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that the Author is said, by some, who speak without any authority, to have ascribed his own productions to another

If this was the case, he was but young in the art of deception. When he placed the Poet in antiquity, the Translator should have been born on this side of the Tweed.

These observations regard only the frivolous in matters of literature; these, however, form a majority in every age and nation. In this country, men of genuine taste abound; but their still voice is drowned in the clamours of a multitude, who judge by fashion of poetry, as of dress. The truth is, to judge aright requires almost as much genius as to write well; and good critics are as rare as great poets. Though two hundred thousand Romans stood up, when Virgil came into the Theatre, Varius only could correct the Æneid. He that obtains fame must receive it through mere fashion ; and gratify his vanity with the applause of men, of whose judgment he cannot approve.

The following Poems, it must be confessed, are more calculated to please persons of exquisite feelings of heart, than those who receive all their impressions by the ear. The novelty of cadence, in what is called a prose version, though not destitute of harmony, will not to common readers supply the absence of the frequent returns of rhime. This was the opinion of the Writer himself, though he yielded to the judgment of others, in a mode, which presented freedom and dignity of expression, instead of fetters, which cramp the thought, whilst the harmony of language is preserved. His intention was to publish in verse. The making of poetry, like any other handicraft, may be learned by industry; and he had served his apprenticeship, though in secret, to the muses.

It is, however, doubtful, whether the harmony which these Poems might de

rive from rhime, even in much better hands than those of the Translator, could atone for the simplicity and energy, which they would lose. The determinaition of this point shall be left to the readers of this preface. The following is the beginning of a Poem, translated from the Norse to the Gaelic language; and, from the latter, transferred into English. The verse took little more time to the writer than the prose; and even he himself is doubtful (if he has succeeded in either), which of them is the most literal version.




WHERE Harold, with golden hair, spread o'er Lochlin* his high commands; where, with justice, he ruled the tribes,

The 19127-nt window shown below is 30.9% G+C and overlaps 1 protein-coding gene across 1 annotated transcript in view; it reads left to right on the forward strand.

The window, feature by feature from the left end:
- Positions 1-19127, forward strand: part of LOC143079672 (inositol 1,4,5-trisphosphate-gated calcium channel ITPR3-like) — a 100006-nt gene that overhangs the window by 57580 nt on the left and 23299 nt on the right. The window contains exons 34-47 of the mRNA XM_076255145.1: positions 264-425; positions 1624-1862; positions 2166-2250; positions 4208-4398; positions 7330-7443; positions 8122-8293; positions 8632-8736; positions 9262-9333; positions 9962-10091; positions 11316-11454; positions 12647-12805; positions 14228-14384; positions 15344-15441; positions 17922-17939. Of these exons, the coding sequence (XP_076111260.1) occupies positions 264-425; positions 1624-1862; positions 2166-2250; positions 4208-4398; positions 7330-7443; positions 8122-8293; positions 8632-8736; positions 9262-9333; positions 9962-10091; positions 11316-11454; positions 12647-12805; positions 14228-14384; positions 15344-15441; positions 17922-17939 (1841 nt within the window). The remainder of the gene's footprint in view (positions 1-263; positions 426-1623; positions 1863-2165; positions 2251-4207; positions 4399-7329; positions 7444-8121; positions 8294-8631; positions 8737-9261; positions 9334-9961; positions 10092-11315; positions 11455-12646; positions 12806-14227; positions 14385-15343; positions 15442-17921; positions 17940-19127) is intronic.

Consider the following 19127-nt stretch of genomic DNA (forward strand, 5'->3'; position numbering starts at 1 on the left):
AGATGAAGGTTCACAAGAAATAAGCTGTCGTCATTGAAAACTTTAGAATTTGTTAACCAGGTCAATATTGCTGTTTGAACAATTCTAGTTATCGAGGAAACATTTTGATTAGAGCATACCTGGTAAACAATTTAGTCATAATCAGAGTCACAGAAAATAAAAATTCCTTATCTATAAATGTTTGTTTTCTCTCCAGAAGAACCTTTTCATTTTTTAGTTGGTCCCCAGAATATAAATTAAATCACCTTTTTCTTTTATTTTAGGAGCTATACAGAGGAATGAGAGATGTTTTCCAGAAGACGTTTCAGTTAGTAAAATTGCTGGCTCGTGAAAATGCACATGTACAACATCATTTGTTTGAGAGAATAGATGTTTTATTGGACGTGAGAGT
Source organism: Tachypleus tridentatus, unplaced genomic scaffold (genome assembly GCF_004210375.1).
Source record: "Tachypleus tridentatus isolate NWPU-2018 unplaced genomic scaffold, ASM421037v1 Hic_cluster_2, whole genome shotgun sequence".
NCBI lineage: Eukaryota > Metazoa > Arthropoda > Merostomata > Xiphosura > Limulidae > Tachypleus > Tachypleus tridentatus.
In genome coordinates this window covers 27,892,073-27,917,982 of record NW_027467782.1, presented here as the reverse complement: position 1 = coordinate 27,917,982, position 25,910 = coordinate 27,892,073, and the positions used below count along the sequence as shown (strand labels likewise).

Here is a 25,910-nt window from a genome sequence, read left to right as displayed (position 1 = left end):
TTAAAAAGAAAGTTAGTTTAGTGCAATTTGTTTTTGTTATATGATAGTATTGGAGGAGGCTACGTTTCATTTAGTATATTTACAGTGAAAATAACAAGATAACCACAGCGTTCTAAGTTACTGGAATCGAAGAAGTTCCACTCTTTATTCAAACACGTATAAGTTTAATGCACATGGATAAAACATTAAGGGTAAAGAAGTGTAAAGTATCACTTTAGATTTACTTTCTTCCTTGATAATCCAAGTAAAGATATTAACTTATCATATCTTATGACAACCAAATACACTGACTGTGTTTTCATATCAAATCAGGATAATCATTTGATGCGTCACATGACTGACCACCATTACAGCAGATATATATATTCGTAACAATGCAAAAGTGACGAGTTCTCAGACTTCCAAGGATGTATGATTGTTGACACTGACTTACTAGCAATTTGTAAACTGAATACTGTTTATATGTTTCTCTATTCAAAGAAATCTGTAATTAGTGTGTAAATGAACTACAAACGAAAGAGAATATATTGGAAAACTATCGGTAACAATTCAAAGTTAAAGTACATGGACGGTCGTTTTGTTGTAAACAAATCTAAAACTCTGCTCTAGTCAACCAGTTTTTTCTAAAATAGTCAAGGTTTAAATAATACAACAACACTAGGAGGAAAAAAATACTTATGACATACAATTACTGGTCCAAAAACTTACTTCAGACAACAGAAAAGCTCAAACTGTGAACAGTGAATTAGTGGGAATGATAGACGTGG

* The Gaëlic name of Scandinavia, or Scandinia.

who sunk, subdued, beneath his sword; abrupt rises Gormal* in snow! The tempests roll dark on his sides, but calm, above, his vast forehead

appears. Whiteissuing from the skirt of his storms, the troubled torrents pour down his sides. Joining, as they roar along, they bear the Torno, in foam, to the main.

Grey on the bank and far from men, half-covered, by ancient pines, from the wind, a lonely pile exalts its head, longshaken by the storms of the north. To this fled Sigurd, fierce in fight, from Harold the leader of armies, when fate had brightened his spear, with renown: When he conquered in that rude field, where Lulan's warriors fell in blood, or rose in terror on the waves of the main. Darkly sat the grey-haired chief; yet sorrow dwelt not in his soul. But when the warrior thought on the past, his proud heart heaved again his side: Forth flew

* The mountains of Sevo.

his sword from its place, he wounded Harold in all the winds.

One daughter, and only one, but bright in form and mild of soul, the last beam of the setting line, remained to Sigurd of all his race.

His son, in Lulan's battle slain, beheld not his father's flight from his foes. Nor finished seemed the ancient line! The splendid beauty of bright-eyed Fithon, covered still the fallen king with

Her arm was white like Gormal's snow; her bosom whiter than the foam of the main, when roll the waves beneath the wrath of the winds. Like two stars were her radiant eyes, like two stars that rise on the deep, when dark tumult embroils the night. Pleasant are their beams aloft, as stately they ascend the skies.


Nor Odin forgot, in aught, the maid. Her form scarce equalled her lofty mind. Awe moved around her stately steps.

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